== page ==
Women of Color in Economics and Sociology Report More Unequal Treatment and Harassment than Men of Color

Press Release


August 6, 2019

IWPR Contact: Jennifer Clark | 202-785-5100 | clark@iwpr.org

Women of Color in Economics and Sociology Report More Unequal Treatment and Harassment than Men of Color

First survey of Black women and Latinas in economics and sociology finds gender disparities in negative work experiences 

Washington, DC—As the annual meeting of the American Sociological Association convenes at the end of this week, the Institute for Women’s Policy Research (IWPR) published survey findings of Black and Latinx sociologists and economists, finding that women of color are more likely to report negative experiences—including unequal treatment in recruitment, harassment, and inadequate resources—than men of color in these academic fields.

This briefing paper presents results from a survey of nearly 200 faculty economists and sociologists from underrepresented minority backgrounds. Previous efforts to document or address inequalities in these fields have focused on either gender or race. This survey is the first to use an intersectional framework to explore the specific experiences of women (and men) of color in these fields.

Findings from the survey show that women of color are more likely to report:

  • Unequal treatment and harassment: Compared with their male colleagues, women of color are more than twice as likely to report unequal treatment in recruitment processes and report verbal abuse or ridicule.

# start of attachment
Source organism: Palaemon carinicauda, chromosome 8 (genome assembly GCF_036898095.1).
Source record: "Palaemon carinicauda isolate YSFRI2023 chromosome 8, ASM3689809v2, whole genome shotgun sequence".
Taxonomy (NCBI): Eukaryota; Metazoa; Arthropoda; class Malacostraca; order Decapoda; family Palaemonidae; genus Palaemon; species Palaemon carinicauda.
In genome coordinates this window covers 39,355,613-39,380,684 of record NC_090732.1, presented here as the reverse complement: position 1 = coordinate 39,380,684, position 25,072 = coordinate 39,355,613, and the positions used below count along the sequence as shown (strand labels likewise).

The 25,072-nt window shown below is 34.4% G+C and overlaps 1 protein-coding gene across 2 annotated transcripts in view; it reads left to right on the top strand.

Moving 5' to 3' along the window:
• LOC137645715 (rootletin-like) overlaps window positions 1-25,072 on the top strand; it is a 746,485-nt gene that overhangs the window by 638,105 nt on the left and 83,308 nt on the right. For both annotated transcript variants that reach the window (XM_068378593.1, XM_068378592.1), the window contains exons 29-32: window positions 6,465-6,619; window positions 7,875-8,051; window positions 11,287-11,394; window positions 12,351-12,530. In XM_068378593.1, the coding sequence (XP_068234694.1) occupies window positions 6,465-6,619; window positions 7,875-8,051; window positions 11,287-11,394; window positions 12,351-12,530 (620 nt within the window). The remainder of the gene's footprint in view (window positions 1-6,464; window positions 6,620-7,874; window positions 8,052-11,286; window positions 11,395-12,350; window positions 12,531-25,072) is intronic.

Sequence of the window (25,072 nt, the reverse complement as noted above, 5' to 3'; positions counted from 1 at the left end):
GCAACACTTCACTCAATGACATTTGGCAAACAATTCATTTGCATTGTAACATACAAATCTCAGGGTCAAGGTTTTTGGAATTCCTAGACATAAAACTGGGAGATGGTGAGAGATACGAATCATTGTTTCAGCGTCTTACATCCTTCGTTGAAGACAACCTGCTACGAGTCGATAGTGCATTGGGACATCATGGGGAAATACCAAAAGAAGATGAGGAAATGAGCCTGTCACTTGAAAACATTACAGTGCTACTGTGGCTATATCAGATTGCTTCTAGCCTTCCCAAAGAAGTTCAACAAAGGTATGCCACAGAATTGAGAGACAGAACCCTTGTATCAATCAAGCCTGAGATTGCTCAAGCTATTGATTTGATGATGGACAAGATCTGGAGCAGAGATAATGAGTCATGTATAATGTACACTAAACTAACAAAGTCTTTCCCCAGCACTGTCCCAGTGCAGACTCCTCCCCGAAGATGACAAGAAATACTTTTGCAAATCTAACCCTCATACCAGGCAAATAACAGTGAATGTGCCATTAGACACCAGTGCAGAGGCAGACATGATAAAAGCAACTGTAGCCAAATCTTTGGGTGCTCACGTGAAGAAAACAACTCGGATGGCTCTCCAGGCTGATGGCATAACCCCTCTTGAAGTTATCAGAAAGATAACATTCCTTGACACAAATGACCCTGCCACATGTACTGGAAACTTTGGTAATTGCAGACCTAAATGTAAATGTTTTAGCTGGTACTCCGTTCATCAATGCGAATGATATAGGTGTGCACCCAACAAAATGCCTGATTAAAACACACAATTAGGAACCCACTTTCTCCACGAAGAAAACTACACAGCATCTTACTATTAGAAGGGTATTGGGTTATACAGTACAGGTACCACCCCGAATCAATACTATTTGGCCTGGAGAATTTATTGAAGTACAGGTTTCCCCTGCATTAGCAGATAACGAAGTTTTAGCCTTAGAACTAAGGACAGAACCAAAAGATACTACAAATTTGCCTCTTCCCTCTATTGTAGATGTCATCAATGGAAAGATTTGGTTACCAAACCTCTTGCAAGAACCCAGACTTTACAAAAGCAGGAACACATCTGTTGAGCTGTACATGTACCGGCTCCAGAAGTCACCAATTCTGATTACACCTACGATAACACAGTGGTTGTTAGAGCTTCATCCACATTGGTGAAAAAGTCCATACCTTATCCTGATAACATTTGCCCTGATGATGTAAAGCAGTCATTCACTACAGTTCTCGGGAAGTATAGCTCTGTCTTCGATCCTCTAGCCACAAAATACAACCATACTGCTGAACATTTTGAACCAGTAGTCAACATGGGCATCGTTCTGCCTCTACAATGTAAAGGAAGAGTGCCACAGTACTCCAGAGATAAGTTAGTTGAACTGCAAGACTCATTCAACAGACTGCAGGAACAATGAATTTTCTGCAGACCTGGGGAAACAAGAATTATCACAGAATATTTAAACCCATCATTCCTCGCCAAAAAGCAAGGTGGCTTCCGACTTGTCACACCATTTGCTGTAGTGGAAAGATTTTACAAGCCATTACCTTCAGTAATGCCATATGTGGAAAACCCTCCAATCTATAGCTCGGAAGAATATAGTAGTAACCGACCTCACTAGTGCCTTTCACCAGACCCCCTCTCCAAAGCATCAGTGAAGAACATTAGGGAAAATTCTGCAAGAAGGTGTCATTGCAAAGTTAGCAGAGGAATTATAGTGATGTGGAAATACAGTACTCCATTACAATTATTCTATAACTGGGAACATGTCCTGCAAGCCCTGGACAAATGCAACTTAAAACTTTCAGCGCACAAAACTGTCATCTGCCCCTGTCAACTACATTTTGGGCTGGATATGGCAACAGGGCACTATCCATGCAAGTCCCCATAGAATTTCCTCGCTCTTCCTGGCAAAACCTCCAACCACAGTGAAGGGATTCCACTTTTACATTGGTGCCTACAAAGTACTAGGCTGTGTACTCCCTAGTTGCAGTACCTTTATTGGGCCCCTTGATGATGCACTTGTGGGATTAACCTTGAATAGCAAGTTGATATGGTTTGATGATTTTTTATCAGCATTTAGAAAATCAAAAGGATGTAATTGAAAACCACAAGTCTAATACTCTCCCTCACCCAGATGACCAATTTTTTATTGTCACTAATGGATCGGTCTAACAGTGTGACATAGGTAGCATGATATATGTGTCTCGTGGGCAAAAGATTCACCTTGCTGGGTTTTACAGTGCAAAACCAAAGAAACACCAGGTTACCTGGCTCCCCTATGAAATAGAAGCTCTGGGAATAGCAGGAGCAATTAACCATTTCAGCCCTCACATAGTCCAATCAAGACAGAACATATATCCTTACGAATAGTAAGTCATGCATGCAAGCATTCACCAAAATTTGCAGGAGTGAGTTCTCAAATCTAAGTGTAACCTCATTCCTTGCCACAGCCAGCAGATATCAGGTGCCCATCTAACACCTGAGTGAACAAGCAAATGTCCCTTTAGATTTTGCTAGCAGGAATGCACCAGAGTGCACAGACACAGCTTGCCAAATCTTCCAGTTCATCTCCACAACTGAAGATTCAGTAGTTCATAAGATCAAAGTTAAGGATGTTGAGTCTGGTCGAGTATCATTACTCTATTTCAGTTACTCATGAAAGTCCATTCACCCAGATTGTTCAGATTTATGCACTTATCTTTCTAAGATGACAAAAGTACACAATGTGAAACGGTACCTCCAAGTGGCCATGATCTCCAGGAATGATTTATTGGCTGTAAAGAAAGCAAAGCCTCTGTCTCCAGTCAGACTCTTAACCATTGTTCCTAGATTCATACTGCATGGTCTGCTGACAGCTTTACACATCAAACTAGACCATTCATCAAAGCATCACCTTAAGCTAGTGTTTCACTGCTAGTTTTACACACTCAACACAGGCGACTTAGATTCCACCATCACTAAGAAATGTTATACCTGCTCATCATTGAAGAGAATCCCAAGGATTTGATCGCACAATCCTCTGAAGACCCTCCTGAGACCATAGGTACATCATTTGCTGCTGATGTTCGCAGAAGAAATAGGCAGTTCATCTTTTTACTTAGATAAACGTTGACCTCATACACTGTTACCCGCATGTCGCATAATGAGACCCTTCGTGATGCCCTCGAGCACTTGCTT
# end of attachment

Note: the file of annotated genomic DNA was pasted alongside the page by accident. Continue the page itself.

• Lack of support: More than half (55 percent) of women of color in these fields report a lack of resources from their departments or support from their colleagues.
  • Poor climate: Nearly 4 in 10 (39 percent) women of color report a negative departmental climate and 29 percent report a lack of legitimacy or affirmation for their work.

Sociologist and paper co-author Roberta Spalter-Roth, Ph.D., commented on the findings:

“We rely on the fields of sociology and economics to help us make sense of our society and our economy. These fields need more scholars of color, especially women, to carry out their function. These findings are a wake-up call to departments and disciplinary associations, like the American Sociological Association and the American Economic Association, that addressing race or gender in silos leaves many women scholars of color without necessary support.”

Economist and IWPR President Heidi Hartmann, Ph.D., also commented:

“Economics has had high-profile attention on its recent efforts to grapple with the field’s rampant misogyny in the wake of the #MeToo movement. These findings deepen our understanding of these issues through the experiences of women of color and remind us that most disciplines must prioritize diversity and inclusion.

The Institute for Women’s Policy Research (IWPR) is a 501(c)(3) tax-exempt organization that conducts and communicates research to inspire public dialogue, shape policy, and improve the lives and opportunities of women of diverse backgrounds, circumstances, and experiences. IWPR also works in collaboration with the Program on Gender Analysis in Economics at American University.